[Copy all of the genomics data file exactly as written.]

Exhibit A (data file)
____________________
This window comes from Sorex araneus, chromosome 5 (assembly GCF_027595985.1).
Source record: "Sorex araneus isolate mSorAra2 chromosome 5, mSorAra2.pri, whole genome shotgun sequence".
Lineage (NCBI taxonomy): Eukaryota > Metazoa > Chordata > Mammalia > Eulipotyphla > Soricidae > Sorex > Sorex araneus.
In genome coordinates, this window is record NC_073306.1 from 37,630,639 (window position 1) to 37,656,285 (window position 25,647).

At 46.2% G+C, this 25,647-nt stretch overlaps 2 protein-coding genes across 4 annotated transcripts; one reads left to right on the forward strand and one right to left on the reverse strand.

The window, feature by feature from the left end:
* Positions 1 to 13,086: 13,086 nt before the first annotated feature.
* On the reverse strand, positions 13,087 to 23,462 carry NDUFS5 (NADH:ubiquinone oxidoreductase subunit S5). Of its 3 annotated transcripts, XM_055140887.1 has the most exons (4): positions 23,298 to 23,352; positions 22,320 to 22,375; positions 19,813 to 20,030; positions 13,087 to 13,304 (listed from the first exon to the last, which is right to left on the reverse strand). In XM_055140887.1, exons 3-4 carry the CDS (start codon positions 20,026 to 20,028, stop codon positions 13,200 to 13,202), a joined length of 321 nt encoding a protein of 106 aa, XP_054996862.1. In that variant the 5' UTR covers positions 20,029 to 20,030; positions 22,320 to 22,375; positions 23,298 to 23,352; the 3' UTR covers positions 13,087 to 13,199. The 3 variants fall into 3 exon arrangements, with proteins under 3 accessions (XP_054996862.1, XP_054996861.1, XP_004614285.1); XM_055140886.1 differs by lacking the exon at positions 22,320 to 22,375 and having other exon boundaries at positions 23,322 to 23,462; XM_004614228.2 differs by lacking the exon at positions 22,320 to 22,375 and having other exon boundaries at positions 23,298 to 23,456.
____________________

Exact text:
This window comes from Sorex araneus, chromosome 5 (assembly GCF_027595985.1).
Source record: "Sorex araneus isolate mSorAra2 chromosome 5, mSorAra2.pri, whole genome shotgun sequence".
Lineage (NCBI taxonomy): Eukaryota > Metazoa > Chordata > Mammalia > Eulipotyphla > Soricidae > Sorex > Sorex araneus.
In genome coordinates, this window is record NC_073306.1 from 37,630,639 (window position 1) to 37,656,285 (window position 25,647).

At 46.2% G+C, this 25,647-nt stretch overlaps 2 protein-coding genes across 4 annotated transcripts; one reads left to right on the forward strand and one right to left on the reverse strand.

The window, feature by feature from the left end:
* Positions 1 to 13,086: 13,086 nt before the first annotated feature.
* On the reverse strand, positions 13,087 to 23,462 carry NDUFS5 (NADH:ubiquinone oxidoreductase subunit S5). Of its 3 annotated transcripts, XM_055140887.1 has the most exons (4): positions 23,298 to 23,352; positions 22,320 to 22,375; positions 19,813 to 20,030; positions 13,087 to 13,304 (listed from the first exon to the last, which is right to left on the reverse strand). In XM_055140887.1, exons 3-4 carry the CDS (start codon positions 20,026 to 20,028, stop codon positions 13,200 to 13,202), a joined length of 321 nt encoding a protein of 106 aa, XP_054996862.1. In that variant the 5' UTR covers positions 20,029 to 20,030; positions 22,320 to 22,375; positions 23,298 to 23,352; the 3' UTR covers positions 13,087 to 13,199. The 3 variants fall into 3 exon arrangements, with proteins under 3 accessions (XP_054996862.1, XP_054996861.1, XP_004614285.1); XM_055140886.1 differs by lacking the exon at positions 22,320 to 22,375 and having other exon boundaries at positions 23,322 to 23,462; XM_004614228.2 differs by lacking the exon at positions 22,320 to 22,375 and having other exon boundaries at positions 23,298 to 23,456.